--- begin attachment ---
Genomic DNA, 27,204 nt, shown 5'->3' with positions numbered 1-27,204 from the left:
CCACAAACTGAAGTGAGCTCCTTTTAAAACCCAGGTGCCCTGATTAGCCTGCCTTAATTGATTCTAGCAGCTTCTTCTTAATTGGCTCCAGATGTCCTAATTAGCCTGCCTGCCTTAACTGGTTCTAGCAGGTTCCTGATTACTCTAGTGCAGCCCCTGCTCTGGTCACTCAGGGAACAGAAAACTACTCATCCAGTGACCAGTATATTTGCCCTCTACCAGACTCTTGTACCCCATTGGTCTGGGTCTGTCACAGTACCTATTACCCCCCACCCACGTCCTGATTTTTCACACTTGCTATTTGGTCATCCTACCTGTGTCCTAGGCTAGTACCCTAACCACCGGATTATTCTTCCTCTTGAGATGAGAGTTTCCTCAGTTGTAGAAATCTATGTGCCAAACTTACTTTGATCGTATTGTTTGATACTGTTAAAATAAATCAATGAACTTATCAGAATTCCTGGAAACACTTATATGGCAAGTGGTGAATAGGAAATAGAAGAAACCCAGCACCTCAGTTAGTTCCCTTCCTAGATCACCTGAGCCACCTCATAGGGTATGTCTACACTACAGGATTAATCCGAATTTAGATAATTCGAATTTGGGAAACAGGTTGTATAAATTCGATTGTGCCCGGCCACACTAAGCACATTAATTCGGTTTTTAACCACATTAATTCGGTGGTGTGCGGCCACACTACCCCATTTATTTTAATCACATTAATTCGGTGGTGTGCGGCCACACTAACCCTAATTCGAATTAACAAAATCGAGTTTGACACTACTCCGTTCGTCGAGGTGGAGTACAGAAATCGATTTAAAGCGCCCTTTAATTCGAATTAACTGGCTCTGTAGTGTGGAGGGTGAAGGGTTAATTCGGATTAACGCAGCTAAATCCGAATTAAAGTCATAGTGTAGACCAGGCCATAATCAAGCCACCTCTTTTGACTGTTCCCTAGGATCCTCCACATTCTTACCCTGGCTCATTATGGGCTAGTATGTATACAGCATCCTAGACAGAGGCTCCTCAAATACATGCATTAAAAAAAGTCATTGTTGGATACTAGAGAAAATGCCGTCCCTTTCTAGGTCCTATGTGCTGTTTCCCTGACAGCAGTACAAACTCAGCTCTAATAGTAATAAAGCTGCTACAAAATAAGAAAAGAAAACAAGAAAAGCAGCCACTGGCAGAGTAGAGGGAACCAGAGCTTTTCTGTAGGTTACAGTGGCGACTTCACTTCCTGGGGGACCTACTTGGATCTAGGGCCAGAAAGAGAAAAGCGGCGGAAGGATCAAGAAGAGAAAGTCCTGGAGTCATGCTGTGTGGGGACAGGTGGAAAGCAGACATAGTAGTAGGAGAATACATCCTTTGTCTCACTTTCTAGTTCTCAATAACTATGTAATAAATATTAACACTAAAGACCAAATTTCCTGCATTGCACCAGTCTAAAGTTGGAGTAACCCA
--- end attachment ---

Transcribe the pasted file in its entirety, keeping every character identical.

Genomic DNA, 27,204 nt, shown 5'->3' with positions numbered 1-27,204 from the left:
CCACAAACTGAAGTGAGCTCCTTTTAAAACCCAGGTGCCCTGATTAGCCTGCCTTAATTGATTCTAGCAGCTTCTTCTTAATTGGCTCCAGATGTCCTAATTAGCCTGCCTGCCTTAACTGGTTCTAGCAGGTTCCTGATTACTCTAGTGCAGCCCCTGCTCTGGTCACTCAGGGAACAGAAAACTACTCATCCAGTGACCAGTATATTTGCCCTCTACCAGACTCTTGTACCCCATTGGTCTGGGTCTGTCACAGTACCTATTACCCCCCACCCACGTCCTGATTTTTCACACTTGCTATTTGGTCATCCTACCTGTGTCCTAGGCTAGTACCCTAACCACCGGATTATTCTTCCTCTTGAGATGAGAGTTTCCTCAGTTGTAGAAATCTATGTGCCAAACTTACTTTGATCGTATTGTTTGATACTGTTAAAATAAATCAATGAACTTATCAGAATTCCTGGAAACACTTATATGGCAAGTGGTGAATAGGAAATAGAAGAAACCCAGCACCTCAGTTAGTTCCCTTCCTAGATCACCTGAGCCACCTCATAGGGTATGTCTACACTACAGGATTAATCCGAATTTAGATAATTCGAATTTGGGAAACAGGTTGTATAAATTCGATTGTGCCCGGCCACACTAAGCACATTAATTCGGTTTTTAACCACATTAATTCGGTGGTGTGCGGCCACACTACCCCATTTATTTTAATCACATTAATTCGGTGGTGTGCGGCCACACTAACCCTAATTCGAATTAACAAAATCGAGTTTGACACTACTCCGTTCGTCGAGGTGGAGTACAGAAATCGATTTAAAGCGCCCTTTAATTCGAATTAACTGGCTCTGTAGTGTGGAGGGTGAAGGGTTAATTCGGATTAACGCAGCTAAATCCGAATTAAAGTCATAGTGTAGACCAGGCCATAATCAAGCCACCTCTTTTGACTGTTCCCTAGGATCCTCCACATTCTTACCCTGGCTCATTATGGGCTAGTATGTATACAGCATCCTAGACAGAGGCTCCTCAAATACATGCATTAAAAAAAGTCATTGTTGGATACTAGAGAAAATGCCGTCCCTTTCTAGGTCCTATGTGCTGTTTCCCTGACAGCAGTACAAACTCAGCTCTAATAGTAATAAAGCTGCTACAAAATAAGAAAAGAAAACAAGAAAAGCAGCCACTGGCAGAGTAGAGGGAACCAGAGCTTTTCTGTAGGTTACAGTGGCGACTTCACTTCCTGGGGGACCTACTTGGATCTAGGGCCAGAAAGAGAAAAGCGGCGGAAGGATCAAGAAGAGAAAGTCCTGGAGTCATGCTGTGTGGGGACAGGTGGAAAGCAGACATAGTAGTAGGAGAATACATCCTTTGTCTCACTTTCTAGTTCTCAATAACTATGTAATAAATATTAACACTAAAGACCAAATTTCCTGCATTGCACCAGTCTAAAGTTGGAGTAACCCA